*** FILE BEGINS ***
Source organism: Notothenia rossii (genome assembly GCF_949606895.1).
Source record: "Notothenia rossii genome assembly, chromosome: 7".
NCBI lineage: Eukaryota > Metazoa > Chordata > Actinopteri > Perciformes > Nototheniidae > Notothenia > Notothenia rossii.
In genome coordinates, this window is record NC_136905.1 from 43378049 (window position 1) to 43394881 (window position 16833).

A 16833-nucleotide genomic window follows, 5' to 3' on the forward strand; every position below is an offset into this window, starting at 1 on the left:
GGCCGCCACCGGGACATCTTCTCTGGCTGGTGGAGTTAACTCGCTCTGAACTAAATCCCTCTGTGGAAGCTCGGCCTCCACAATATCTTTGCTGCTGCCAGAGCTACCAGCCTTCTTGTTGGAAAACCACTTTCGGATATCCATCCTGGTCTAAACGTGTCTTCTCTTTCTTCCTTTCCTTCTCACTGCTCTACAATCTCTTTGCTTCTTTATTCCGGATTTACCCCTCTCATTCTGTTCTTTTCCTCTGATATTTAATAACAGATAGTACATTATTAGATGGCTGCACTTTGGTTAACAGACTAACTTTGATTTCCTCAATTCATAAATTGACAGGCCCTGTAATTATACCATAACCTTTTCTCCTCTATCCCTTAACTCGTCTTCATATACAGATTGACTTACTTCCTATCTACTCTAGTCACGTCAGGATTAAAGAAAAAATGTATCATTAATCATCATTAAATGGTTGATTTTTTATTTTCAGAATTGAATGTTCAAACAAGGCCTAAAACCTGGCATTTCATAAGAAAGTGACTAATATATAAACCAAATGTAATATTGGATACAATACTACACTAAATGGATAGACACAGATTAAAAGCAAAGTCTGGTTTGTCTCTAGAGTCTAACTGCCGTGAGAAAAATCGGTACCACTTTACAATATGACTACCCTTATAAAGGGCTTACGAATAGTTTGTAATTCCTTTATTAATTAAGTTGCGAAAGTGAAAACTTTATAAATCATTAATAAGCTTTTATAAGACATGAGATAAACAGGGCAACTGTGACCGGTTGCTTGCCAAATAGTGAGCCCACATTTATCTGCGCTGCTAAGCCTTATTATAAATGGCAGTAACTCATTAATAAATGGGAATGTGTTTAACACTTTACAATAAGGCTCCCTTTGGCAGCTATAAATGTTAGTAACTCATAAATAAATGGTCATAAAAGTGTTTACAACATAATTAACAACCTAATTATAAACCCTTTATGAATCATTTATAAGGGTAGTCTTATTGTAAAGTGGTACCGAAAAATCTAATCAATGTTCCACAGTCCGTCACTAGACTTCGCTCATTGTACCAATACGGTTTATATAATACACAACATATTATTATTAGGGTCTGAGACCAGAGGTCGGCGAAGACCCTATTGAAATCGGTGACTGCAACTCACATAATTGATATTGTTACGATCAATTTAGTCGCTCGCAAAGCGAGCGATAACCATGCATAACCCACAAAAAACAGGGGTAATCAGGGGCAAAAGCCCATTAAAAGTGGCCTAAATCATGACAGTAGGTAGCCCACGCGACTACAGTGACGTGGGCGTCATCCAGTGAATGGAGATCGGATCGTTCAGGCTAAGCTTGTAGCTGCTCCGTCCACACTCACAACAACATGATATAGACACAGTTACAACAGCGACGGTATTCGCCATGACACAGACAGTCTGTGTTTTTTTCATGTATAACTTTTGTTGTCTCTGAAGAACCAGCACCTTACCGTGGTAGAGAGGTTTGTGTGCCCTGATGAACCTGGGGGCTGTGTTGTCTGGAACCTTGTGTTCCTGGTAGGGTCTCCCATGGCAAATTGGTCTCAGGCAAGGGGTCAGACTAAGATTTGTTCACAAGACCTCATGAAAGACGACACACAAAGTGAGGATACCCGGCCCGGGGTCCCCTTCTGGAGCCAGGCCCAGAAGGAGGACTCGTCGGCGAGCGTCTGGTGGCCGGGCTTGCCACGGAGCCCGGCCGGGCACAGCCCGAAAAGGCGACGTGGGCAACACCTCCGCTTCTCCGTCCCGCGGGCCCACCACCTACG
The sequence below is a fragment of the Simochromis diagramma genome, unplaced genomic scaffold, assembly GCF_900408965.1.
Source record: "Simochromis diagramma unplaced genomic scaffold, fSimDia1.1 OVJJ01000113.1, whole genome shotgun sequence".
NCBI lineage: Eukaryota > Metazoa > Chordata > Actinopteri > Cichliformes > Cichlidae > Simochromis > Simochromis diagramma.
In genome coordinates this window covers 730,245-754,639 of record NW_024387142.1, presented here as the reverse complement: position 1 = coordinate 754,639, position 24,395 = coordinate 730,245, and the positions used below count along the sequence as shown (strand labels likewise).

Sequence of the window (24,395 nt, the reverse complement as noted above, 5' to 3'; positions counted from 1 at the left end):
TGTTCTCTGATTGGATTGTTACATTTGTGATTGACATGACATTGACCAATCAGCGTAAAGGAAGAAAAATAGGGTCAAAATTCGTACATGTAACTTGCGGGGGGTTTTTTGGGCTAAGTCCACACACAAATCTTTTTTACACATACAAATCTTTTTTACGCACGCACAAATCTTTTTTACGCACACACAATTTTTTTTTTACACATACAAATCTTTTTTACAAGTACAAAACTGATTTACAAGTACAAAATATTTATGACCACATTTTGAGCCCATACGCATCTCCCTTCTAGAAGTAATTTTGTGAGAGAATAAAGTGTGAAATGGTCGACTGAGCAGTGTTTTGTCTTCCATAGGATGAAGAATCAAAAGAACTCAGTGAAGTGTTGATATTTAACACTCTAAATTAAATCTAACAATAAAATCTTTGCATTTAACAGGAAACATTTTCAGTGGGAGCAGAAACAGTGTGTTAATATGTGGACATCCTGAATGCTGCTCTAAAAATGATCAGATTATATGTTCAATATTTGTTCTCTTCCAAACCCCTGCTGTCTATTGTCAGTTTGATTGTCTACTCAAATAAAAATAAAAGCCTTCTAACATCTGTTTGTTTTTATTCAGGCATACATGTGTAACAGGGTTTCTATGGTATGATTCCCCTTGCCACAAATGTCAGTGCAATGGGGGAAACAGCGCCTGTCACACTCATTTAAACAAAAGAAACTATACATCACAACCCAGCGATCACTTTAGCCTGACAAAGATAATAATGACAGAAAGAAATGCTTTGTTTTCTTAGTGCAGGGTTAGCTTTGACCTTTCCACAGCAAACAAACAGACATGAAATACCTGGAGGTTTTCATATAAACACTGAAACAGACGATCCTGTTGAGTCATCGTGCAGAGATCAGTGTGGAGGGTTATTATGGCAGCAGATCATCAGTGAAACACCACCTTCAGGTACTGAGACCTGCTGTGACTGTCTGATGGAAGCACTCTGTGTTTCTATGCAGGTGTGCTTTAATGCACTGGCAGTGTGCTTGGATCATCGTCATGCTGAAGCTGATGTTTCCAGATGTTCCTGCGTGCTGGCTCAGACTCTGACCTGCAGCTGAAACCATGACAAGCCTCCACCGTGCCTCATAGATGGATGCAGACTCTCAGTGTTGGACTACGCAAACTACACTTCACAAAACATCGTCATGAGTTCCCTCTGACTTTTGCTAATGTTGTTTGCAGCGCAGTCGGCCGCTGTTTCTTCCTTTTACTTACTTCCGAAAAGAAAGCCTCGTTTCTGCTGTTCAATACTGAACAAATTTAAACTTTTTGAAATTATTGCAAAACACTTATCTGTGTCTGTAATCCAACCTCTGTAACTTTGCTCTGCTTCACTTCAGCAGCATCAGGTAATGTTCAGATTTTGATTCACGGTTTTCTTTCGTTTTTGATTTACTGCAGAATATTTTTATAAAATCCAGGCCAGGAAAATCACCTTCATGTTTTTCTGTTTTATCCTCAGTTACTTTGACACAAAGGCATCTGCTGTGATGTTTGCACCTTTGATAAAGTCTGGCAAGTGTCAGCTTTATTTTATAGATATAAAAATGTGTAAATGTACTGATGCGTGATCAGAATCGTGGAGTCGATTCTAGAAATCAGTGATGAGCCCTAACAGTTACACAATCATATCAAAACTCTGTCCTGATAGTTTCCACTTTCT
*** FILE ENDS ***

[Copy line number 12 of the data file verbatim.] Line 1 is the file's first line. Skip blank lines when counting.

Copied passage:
TGTTCTCTGATTGGATTGTTACATTTGTGATTGACATGACATTGACCAATCAGCGTAAAGGAAGAAAAATAGGGTCAAAATTCGTACATGTAACTTGCGGGGGGTTTTTTGGGCTAAGTCCACACACAAATCTTTTTTACACATACAAATCTTTTTTACGCACGCACAAATCTTTTTTACGCACACACAATTTTTTTTTTACACATACAAATCTTTTTTACAAGTACAAAACTGATTTACAAGTACAAAATATTTATGACCACATTTTGAGCCCATACGCATCTCCCTTCTAGAAGTAATTTTGTGAGAGAATAAAGTGTGAAATGGTCGACTGAGCAGTGTTTTGTCTTCCATAGGATGAAGAATCAAAAGAACTCAGTGAAGTGTTGATATTTAACACTCTAAATTAAATCTAACAATAAAATCTTTGCATTTAACAGGAAACATTTTCAGTGGGAGCAGAAACAGTGTGTTAATATGTGGACATCCTGAATGCTGCTCTAAAAATGATCAGATTATATGTTCAATATTTGTTCTCTTCCAAACCCCTGCTGTCTATTGTCAGTTTGATTGTCTACTCAAATAAAAATAAAAGCCTTCTAACATCTGTTTGTTTTTATTCAGGCATACATGTGTAACAGGGTTTCTATGGTATGATTCCCCTTGCCACAAATGTCAGTGCAATGGGGGAAACAGCGCCTGTCACACTCATTTAAACAAAAGAAACTATACATCACAACCCAGCGATCACTTTAGCCTGACAAAGATAATAATGACAGAAAGAAATGCTTTGTTTTCTTAGTGCAGGGTTAGCTTTGACCTTTCCACAGCAAACAAACAGACATGAAATACCTGGAGGTTTTCATATAAACACTGAAACAGACGATCCTGTTGAGTCATCGTGCAGAGATCAGTGTGGAGGGTTATTATGGCAGCAGATCATCAGTGAAACACCACCTTCAGGTACTGAGACCTGCTGTGACTGTCTGATGGAAGCACTCTGTGTTTCTATGCAGGTGTGCTTTAATGCACTGGCAGTGTGCTTGGATCATCGTCATGCTGAAGCTGATGTTTCCAGATGTTCCTGCGTGCTGGCTCAGACTCTGACCTGCAGCTGAAACCATGACAAGCCTCCACCGTGCCTCATAGATGGATGCAGACTCTCAGTGTTGGACTACGCAAACTACACTTCACAAAACATCGTCATGAGTTCCCTCTGACTTTTGCTAATGTTGTTTGCAGCGCAGTCGGCCGCTGTTTCTTCCTTTTACTTACTTCCGAAAAGAAAGCCTCGTTTCTGCTGTTCAATACTGAACAAATTTAAACTTTTTGAAATTATTGCAAAACACTTATCTGTGTCTGTAATCCAACCTCTGTAACTTTGCTCTGCTTCACTTCAGCAGCATCAGGTAATGTTCAGATTTTGATTCACGGTTTTCTTTCGTTTTTGATTTACTGCAGAATATTTTTATAAAATCCAGGCCAGGAAAATCACCTTCATGTTTTTCTGTTTTATCCTCAGTTACTTTGACACAAAGGCATCTGCTGTGATGTTTGCACCTTTGATAAAGTCTGGCAAGTGTCAGCTTTATTTTATAGATATAAAAATGTGTAAATGTACTGATGCGTGATCAGAATCGTGGAGTCGATTCTAGAAATCAGTGATGAGCCCTAACAGTTACACAATCATATCAAAACTCTGTCCTGATAGTTTCCACTTTCT